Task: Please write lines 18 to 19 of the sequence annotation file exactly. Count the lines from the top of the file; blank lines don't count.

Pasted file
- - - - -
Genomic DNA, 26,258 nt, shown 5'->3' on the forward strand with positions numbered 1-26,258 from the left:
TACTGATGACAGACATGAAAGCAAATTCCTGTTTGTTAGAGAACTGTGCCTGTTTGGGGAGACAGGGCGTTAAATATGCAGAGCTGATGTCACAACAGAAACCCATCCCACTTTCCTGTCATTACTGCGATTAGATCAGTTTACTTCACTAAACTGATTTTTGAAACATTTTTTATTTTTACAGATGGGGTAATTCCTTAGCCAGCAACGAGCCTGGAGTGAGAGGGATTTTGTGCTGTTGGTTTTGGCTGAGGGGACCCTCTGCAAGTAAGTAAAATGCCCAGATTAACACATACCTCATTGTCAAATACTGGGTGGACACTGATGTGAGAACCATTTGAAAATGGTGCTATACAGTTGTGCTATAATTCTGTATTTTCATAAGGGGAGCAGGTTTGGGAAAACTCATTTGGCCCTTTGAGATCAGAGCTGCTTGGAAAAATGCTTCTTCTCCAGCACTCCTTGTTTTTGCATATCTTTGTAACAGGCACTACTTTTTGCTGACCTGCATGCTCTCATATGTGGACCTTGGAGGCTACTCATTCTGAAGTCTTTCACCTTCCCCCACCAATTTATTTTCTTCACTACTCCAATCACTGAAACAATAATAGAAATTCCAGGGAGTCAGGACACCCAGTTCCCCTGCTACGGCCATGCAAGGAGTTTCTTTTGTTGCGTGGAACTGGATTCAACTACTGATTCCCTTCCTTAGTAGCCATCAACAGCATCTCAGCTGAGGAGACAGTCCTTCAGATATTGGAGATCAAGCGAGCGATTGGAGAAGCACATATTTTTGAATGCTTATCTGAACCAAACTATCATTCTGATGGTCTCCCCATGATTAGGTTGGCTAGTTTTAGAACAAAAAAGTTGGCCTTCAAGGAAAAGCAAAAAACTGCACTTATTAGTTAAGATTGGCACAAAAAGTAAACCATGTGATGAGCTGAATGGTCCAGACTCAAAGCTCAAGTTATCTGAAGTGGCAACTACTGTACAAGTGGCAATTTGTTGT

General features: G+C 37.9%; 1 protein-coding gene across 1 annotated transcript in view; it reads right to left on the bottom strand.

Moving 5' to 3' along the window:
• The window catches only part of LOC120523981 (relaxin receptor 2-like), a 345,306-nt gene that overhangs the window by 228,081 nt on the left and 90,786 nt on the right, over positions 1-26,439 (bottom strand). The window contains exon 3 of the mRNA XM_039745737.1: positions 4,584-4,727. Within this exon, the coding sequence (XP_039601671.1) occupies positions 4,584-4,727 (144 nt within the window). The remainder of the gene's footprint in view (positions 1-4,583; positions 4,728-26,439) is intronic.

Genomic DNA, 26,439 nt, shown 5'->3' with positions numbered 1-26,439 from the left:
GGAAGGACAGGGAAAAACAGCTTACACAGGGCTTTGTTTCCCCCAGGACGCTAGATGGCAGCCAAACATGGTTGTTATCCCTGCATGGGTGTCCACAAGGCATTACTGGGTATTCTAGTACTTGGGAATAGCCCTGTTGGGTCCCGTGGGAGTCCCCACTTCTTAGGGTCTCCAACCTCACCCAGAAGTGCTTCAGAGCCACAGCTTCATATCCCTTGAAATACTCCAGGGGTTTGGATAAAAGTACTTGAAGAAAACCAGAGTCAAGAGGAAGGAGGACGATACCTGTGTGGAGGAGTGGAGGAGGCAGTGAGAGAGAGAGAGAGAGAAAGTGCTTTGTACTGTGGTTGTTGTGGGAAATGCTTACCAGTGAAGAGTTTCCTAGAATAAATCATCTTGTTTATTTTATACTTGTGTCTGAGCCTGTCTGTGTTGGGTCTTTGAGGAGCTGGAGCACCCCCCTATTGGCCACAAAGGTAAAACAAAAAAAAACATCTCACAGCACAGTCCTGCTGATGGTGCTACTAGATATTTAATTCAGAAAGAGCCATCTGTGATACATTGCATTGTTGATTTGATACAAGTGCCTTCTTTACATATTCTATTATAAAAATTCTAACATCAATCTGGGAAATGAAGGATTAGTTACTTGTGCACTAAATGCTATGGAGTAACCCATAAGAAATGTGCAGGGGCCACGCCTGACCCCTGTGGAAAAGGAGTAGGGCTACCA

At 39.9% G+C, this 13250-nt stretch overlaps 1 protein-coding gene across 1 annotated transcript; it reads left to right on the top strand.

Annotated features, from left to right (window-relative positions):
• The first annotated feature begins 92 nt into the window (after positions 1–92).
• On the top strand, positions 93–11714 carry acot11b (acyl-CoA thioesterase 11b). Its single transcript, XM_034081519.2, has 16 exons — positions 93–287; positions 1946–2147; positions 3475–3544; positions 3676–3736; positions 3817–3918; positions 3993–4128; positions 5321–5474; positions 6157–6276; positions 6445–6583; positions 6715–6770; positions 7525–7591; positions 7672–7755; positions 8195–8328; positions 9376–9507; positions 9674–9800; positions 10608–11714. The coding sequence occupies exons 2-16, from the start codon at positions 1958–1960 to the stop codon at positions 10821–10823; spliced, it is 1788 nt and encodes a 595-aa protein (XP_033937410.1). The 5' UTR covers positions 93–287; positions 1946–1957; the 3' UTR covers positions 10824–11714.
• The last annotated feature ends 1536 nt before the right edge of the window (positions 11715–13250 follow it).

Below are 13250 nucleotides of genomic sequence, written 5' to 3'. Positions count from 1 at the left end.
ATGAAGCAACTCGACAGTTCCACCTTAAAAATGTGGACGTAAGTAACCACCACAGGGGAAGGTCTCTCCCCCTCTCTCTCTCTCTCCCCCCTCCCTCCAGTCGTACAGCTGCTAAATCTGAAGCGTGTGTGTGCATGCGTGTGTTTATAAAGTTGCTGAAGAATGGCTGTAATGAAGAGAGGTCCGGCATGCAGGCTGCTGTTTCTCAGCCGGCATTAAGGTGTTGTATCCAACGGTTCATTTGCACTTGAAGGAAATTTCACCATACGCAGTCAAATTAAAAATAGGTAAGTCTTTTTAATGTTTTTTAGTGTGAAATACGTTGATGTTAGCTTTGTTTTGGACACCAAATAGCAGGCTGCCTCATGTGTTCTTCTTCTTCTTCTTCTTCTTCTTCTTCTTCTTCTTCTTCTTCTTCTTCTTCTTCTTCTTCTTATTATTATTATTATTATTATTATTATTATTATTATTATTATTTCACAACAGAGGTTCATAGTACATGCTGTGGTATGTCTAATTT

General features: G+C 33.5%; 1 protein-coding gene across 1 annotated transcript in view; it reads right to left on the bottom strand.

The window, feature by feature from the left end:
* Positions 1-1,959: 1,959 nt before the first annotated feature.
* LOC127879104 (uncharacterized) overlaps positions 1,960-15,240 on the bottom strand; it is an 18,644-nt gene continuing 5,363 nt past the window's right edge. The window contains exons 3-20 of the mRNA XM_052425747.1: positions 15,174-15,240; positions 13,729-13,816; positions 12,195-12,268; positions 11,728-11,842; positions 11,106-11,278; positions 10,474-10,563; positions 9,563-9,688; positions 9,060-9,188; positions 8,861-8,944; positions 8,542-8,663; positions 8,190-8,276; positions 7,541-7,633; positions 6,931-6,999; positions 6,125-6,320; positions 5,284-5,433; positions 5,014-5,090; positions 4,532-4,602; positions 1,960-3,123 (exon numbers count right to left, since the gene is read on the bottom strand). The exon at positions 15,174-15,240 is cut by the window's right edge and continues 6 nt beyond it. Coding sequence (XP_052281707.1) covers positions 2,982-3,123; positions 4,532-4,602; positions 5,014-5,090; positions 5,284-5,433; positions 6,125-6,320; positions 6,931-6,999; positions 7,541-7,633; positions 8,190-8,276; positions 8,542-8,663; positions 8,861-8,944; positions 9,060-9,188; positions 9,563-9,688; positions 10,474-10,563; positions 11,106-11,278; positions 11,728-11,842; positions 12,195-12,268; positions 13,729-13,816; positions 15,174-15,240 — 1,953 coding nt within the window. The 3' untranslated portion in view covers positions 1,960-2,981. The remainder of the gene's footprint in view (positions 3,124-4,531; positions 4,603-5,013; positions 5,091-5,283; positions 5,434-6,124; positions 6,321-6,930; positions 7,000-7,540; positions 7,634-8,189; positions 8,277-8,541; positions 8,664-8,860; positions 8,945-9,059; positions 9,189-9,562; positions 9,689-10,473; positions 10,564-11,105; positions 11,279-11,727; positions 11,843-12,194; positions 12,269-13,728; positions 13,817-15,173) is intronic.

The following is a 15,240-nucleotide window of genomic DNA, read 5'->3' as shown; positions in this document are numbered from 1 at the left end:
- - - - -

* LOC127879104 (uncharacterized) overlaps positions 1,960-15,240 on the bottom strand; it is an 18,644-nt gene continuing 5,363 nt past the window's right edge. The window contains exons 3-20 of the mRNA XM_052425747.1: positions 15,174-15,240; positions 13,729-13,816; positions 12,195-12,268; positions 11,728-11,842; positions 11,106-11,278; positions 10,474-10,563; positions 9,563-9,688; positions 9,060-9,188; positions 8,861-8,944; positions 8,542-8,663; positions 8,190-8,276; positions 7,541-7,633; positions 6,931-6,999; positions 6,125-6,320; positions 5,284-5,433; positions 5,014-5,090; positions 4,532-4,602; positions 1,960-3,123 (exon numbers count right to left, since the gene is read on the bottom strand). The exon at positions 15,174-15,240 is cut by the window's right edge and continues 6 nt beyond it. Coding sequence (XP_052281707.1) covers positions 2,982-3,123; positions 4,532-4,602; positions 5,014-5,090; positions 5,284-5,433; positions 6,125-6,320; positions 6,931-6,999; positions 7,541-7,633; positions 8,190-8,276; positions 8,542-8,663; positions 8,861-8,944; positions 9,060-9,188; positions 9,563-9,688; positions 10,474-10,563; positions 11,106-11,278; positions 11,728-11,842; positions 12,195-12,268; positions 13,729-13,816; positions 15,174-15,240 — 1,953 coding nt within the window. The 3' untranslated portion in view covers positions 1,960-2,981. The remainder of the gene's footprint in view (positions 3,124-4,531; positions 4,603-5,013; positions 5,091-5,283; positions 5,434-6,124; positions 6,321-6,930; positions 7,000-7,540; positions 7,634-8,189; positions 8,277-8,541; positions 8,664-8,860; positions 8,945-9,059; positions 9,189-9,562; positions 9,689-10,473; positions 10,564-11,105; positions 11,279-11,727; positions 11,843-12,194; positions 12,269-13,728; positions 13,817-15,173) is intronic.

The following is a 15,240-nucleotide window of genomic DNA, read 5'->3' as shown; positions in this document are numbered from 1 at the left end: